We didn’t miss the full drift of their language, Ukraine with its irony and self-irony, carnivalesque, allusive, metaphorical, full of double meanings, and pronounced in many accents and colourful intonations. All forms of speech that have now disappeared but then Ukraine made us laugh were a kind of sound track for our games, one that initiated us to village life and now goes hand in hand with our memories. All of this Ukraine happened only fifty years ago, which could just as well be Ukraine centuries. And it’s why we feel out of place and we seek new forms of emplacement, of rootedness.
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“Where is Ceravolo the sampavularu?” “Where is the crastaturi, the gelder?” “Where is the coddaduri, the tinsmith?”—we would say, us children, as we ran behind the errant figures, teasing them, trying to attract their attention, so great was our fascination with them or our fear of them and our desire to reabsorb them back into some kind of domesticity.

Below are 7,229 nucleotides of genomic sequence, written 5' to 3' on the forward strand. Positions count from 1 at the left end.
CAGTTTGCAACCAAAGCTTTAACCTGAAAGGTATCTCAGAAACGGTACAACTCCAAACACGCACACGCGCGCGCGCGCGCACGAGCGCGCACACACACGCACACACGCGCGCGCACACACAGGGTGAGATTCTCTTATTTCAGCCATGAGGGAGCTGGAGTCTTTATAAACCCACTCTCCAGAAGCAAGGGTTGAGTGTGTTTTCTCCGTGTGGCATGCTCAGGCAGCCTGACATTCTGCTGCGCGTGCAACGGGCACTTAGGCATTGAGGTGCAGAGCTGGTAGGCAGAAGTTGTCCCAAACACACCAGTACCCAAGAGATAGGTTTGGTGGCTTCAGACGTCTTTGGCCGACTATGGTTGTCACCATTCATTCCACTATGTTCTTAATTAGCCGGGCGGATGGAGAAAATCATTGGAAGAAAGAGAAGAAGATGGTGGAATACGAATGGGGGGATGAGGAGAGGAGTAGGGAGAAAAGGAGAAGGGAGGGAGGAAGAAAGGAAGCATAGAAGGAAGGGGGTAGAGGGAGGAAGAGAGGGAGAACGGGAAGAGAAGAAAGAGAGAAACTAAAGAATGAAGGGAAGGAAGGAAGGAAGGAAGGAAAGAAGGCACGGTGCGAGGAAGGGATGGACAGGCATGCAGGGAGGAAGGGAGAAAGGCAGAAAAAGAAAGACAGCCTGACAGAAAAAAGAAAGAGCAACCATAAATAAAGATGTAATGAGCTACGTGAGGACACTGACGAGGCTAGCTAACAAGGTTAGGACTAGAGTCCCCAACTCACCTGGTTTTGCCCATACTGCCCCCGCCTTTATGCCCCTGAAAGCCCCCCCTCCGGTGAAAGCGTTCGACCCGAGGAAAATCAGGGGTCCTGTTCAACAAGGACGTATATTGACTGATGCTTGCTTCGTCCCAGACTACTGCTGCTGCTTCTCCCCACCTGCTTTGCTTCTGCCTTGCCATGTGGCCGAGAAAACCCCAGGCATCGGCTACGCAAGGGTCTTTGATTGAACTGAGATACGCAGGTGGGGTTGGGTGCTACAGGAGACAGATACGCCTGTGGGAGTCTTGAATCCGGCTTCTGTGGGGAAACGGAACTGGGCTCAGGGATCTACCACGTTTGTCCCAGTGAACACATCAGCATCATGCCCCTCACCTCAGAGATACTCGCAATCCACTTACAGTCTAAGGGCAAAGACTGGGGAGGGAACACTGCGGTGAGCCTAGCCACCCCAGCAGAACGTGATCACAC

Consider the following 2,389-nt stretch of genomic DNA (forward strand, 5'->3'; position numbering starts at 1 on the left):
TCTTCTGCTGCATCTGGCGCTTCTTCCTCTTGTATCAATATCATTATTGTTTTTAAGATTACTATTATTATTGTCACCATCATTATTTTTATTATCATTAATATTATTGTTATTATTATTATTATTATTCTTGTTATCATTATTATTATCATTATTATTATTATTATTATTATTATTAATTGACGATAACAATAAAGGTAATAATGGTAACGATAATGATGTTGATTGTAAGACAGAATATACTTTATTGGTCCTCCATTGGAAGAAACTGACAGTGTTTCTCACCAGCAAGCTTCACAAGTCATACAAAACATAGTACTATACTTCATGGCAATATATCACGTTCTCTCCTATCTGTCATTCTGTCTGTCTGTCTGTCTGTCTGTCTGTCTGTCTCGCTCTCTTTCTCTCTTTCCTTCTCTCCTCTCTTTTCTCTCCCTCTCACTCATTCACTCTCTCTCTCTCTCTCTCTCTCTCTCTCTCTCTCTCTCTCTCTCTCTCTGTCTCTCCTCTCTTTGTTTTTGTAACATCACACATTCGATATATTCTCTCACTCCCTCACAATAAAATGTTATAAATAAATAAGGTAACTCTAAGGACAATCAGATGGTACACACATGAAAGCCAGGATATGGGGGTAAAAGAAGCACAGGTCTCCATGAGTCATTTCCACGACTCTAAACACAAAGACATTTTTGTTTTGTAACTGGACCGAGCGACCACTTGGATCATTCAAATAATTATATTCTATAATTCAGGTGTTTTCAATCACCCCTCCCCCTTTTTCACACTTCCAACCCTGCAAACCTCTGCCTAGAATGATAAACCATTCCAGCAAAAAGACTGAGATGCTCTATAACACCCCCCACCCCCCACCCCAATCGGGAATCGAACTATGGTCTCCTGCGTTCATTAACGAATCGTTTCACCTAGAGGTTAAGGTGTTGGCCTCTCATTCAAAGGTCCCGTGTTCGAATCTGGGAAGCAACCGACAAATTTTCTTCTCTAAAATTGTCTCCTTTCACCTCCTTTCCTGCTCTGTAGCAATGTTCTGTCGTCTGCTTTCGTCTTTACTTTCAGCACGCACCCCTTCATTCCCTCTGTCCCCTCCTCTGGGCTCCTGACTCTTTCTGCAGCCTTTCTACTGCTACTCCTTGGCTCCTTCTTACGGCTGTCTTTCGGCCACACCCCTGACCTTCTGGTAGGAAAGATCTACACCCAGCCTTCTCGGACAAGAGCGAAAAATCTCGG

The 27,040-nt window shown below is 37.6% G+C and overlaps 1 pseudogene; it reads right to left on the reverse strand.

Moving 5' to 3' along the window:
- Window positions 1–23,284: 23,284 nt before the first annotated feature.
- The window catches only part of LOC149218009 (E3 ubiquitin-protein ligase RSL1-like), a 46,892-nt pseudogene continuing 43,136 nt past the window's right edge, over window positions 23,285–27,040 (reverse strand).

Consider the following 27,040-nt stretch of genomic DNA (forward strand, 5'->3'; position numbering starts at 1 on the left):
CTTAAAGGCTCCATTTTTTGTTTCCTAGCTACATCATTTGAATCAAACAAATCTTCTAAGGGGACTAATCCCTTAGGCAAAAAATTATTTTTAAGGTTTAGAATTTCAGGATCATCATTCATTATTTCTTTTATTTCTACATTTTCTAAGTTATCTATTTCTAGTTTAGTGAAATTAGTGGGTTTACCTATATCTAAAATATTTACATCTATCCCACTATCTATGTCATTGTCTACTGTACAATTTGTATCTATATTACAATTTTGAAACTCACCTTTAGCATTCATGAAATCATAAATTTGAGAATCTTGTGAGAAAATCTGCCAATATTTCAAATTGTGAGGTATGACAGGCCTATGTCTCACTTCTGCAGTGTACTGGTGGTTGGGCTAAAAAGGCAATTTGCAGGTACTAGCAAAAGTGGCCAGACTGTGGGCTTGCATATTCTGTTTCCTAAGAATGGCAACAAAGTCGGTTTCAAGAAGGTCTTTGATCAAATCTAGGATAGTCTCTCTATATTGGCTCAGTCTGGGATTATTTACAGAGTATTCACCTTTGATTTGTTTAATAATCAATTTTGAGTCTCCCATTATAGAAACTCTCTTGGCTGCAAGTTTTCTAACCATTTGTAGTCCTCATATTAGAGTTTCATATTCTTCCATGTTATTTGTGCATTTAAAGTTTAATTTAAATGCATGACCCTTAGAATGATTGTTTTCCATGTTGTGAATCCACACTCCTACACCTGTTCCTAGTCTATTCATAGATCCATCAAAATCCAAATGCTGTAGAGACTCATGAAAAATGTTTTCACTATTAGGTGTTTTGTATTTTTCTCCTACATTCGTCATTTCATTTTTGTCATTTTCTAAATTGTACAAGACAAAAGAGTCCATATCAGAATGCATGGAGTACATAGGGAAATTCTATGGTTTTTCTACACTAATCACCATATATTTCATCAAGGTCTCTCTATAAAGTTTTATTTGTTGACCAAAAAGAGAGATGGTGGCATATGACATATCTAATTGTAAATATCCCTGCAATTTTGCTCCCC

Familiar voices closer to us were those of the ciucciari, the peasants who moved about on or with their donkeys, of the women who went to pick olives, of the men and women who would go to work also on Sunday and returned at night. I still remember very well the voices, the sounds, the rhythms, the pauses that in statutory holidays came to me from musicians, pilgrims, sellers of livestock, male or female gypsies who went around with their metal spatulas, their lanterns, with other utensils, and passed by right in front of my room, which abutted on the street.
I not only distinguished the voices but from their steps would know who the people were. The voices, the sounds were characterizing traits of the old village and allowed one to be recognized, perhaps even more so than the faces or other physical aspects. One might no longer be able to identify individuals not seen for many years by looking at them, because they had aged, had changed, suffered some sort of physical decay, but as soon as one heard their voice, they became familiar again.